Temple by the river

Temple by the river

Temple by the river

It was quite a few years ago that I had last paid a visit to this well known temple. Though in the vicinity of Mysore which I often visit, I could never set aside some time to make a trip to this pilgrim town until recently. Nanjangud, the famed religious destination, is what we are talking about. At hardly 23 km beyond Mysore on the road to Ooty, Nanjangud is well connected and has adequate facilities for visitors. Situated on the right bank of the Kapila, a tributary of Cauvery, the temple at Nanjangud is one of the biggest and most sacred shrines of the State. It is also an ancient temple with a history of more than a thousand years.

Dedicated to Lord Shiva, it is called ‘Dakshina Kashi’ or the ‘Kashi of the South’. Nanjangud was also called Garalapuri. The presiding deity here is Shiva in the form of Nanjundeshwara. The name itself has a mythological story behind it. Ages ago, when the gods and demons were churning the great ocean to get life-giving nectar, at first, dark poison surfaced. Fearing that the poison would spill over and destroy everything, Shiva drank it all to save the world. But, to save Shiva, Parvathi clasped his neck tightly to prevent the poison from spreading all over his body. Shiva’s neck became blue and dark. Shiva is not only known as ‘Nanjundeshwara’, ‘the one who drank poison’, but he is also called ‘Neelakantha’ on account of his neck turning blue. The name of the temple is  Shrikanteshwara.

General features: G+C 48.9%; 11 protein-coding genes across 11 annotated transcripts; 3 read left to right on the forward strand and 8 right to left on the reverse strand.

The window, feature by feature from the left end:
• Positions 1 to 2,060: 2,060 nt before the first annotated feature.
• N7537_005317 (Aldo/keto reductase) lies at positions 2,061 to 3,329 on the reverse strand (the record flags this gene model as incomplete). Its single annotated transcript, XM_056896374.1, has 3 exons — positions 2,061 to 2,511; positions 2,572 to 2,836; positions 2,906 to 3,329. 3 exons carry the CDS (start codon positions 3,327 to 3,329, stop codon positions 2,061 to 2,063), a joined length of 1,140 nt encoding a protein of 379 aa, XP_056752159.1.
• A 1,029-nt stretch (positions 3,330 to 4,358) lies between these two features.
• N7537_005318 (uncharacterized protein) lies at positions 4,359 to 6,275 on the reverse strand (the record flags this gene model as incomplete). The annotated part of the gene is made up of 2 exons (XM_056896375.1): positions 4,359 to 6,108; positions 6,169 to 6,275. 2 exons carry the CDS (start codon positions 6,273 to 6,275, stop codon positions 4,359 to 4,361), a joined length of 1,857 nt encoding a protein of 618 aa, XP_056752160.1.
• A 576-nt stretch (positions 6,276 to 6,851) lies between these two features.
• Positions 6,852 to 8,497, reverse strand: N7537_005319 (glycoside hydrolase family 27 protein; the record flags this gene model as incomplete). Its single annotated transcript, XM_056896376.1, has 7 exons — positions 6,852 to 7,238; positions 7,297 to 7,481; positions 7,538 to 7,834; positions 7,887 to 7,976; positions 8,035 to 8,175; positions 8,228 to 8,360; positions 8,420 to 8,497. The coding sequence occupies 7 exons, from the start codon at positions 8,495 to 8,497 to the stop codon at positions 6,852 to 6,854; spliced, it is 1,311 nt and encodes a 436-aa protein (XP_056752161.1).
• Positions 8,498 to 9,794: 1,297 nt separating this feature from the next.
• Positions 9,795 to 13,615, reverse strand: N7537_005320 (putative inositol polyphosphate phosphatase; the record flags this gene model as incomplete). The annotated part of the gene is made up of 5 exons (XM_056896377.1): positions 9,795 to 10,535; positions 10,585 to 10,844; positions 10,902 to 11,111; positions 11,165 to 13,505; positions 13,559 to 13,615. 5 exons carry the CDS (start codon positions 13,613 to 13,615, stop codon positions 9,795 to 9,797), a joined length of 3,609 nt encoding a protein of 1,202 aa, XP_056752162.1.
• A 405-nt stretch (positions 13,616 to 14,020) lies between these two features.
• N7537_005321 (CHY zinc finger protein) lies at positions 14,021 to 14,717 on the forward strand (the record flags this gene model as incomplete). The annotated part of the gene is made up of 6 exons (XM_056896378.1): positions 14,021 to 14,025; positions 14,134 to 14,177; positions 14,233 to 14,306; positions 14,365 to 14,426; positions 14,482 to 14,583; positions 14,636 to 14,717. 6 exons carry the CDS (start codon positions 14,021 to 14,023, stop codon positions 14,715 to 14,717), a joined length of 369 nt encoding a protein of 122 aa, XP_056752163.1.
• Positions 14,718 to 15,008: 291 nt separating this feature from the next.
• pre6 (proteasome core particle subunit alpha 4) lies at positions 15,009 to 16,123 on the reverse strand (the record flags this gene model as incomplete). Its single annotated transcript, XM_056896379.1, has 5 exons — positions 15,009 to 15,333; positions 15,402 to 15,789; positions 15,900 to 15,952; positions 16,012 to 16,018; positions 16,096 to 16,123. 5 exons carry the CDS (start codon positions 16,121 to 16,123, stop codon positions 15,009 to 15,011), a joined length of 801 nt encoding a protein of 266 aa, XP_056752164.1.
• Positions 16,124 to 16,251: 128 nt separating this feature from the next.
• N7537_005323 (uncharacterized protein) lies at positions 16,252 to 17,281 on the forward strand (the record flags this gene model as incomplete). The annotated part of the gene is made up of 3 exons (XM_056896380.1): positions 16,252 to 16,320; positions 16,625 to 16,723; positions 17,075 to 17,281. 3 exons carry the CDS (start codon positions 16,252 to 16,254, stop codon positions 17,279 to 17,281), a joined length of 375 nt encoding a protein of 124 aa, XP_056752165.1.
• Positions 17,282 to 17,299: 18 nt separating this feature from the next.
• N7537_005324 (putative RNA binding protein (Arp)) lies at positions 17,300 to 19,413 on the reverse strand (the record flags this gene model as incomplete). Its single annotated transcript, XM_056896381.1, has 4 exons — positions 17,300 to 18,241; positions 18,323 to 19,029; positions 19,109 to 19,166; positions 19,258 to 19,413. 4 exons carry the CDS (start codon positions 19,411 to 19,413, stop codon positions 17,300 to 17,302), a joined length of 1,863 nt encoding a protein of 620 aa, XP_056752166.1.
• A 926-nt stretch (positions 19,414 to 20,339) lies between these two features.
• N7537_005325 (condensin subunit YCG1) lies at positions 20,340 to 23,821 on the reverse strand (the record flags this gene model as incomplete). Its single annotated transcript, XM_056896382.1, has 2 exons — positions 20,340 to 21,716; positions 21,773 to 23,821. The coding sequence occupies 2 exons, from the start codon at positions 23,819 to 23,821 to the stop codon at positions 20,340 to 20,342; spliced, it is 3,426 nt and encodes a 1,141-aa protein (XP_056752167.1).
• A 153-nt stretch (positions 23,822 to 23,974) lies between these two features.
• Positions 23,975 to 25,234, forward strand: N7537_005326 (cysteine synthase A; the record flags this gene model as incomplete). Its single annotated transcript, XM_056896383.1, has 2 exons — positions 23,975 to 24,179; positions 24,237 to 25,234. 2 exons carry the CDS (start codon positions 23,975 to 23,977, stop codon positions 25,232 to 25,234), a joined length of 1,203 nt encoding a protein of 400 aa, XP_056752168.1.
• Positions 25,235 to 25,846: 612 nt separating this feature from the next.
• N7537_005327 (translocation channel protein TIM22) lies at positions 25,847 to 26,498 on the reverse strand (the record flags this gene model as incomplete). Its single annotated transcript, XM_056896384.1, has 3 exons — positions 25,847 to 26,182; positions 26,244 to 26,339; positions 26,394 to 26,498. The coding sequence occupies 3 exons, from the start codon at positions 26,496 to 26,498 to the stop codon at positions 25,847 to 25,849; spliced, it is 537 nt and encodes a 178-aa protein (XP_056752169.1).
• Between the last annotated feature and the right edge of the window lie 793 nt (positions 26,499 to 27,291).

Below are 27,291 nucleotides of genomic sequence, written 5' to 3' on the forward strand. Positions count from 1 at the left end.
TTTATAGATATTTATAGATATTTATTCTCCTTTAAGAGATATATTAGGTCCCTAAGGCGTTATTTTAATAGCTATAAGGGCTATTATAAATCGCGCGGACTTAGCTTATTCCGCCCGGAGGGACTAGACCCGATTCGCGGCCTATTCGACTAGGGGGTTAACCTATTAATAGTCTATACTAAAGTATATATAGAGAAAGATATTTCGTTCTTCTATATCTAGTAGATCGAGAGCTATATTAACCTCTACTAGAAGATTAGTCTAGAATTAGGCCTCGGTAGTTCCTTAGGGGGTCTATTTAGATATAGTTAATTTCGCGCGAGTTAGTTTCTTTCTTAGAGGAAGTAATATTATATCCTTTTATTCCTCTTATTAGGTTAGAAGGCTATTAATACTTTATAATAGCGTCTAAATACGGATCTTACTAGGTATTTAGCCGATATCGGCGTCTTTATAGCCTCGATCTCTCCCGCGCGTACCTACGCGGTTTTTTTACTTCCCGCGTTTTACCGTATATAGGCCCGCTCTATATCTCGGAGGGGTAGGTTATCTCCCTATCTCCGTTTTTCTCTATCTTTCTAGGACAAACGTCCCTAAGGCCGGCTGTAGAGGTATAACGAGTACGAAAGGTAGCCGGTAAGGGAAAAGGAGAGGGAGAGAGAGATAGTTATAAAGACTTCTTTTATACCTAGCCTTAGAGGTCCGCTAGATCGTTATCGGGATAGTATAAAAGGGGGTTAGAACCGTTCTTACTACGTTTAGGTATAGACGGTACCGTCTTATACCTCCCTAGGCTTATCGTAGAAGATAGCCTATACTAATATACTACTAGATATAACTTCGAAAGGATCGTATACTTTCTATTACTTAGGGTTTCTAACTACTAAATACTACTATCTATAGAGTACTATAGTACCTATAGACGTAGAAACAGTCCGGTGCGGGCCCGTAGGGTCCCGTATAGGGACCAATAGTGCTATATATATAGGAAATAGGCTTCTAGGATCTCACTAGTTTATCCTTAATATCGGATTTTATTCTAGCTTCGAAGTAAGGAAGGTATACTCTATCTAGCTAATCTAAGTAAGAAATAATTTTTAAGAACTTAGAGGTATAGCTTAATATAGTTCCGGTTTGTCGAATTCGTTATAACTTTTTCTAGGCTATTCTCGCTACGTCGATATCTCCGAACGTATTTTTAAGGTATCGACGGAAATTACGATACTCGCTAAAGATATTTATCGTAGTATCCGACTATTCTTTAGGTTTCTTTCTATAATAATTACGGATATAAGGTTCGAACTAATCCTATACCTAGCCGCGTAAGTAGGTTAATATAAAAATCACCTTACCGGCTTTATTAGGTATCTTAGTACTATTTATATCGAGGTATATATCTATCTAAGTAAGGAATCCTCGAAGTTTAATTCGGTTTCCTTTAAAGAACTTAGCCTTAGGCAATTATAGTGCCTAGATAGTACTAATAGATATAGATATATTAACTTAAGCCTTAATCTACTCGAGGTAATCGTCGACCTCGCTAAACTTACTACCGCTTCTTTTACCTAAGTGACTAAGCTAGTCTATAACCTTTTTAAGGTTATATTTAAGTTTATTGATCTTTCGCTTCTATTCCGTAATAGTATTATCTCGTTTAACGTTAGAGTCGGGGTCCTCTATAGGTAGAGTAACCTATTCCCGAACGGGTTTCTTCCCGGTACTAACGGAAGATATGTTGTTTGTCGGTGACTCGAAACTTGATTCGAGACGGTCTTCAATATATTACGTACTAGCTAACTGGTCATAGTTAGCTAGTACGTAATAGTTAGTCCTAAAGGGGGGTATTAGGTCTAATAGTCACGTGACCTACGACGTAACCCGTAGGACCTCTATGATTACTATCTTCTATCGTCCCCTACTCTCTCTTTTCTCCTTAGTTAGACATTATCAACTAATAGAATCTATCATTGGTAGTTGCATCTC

The linga at the temple is said to have been installed by sage Gauthama long ago. But, according to legend, it was Parashurama who built a temple here. Parashurama, who wanted to absolve himself of the sin of killing his mother, came here to perform penance. He chose a place close to the confluence of the rivers, Kapila and Koundinya. With his axe, he unknowingly touched the head of Shiva who was performing penance underground. As blood oozed out from the ground, Parashurama feared he had committed another sin. But, soon the lord appeared and consoled him. Parashurama, as ordained by Shiva, built the temple at Nanjangud and continued his penance here for many years. The confluence nearby was named Parashurama Kshetra. A pilgrimage to Nanjangud will not be complete without a visit to Parashurama Kshetra.

The Ganga rulers were the first to make renovations in the temple in the early ninth century. Thereafter, Cholas, Hoysalas and much later, the Mysore Wodeyar kings made significant contributions towards the renovation of the temple.

The present entrance tower which rises to 390 feet was constructed during the period of Krishnaraja Wodeyar III in 1845. The tower is a masterpiece of architecture in deep red with seven tiers topped by seven gold plated kalashas.

The temple has also been patronised by Hyder Ali and Tipu Sultan during their times. Once the royal elephant of Tipu had an ailment in its eyes. After a prayer was performed at the temple, its eyesight is believed to have been restored. Tipu referred to the saviour god as ‘Hakim Nanjunda’, after the elephant’s name. The god has yet another name, Vaidyanatheshwara, one who cures ailments.

The vast temple complex has a kalyani, many smaller shrines and statues. There are temples of Narayana, Chandikeshwara, Natya Ganapathi and Ramanjaneya, to name a few.

Among the statues numbering over a hundred, a large statue of Shiva in penance draws your attention. The chariot festival during March-April is when the town turns into a sea of pilgrims. The river Kapila which flows close by amidst greenery is a pleasant sight.

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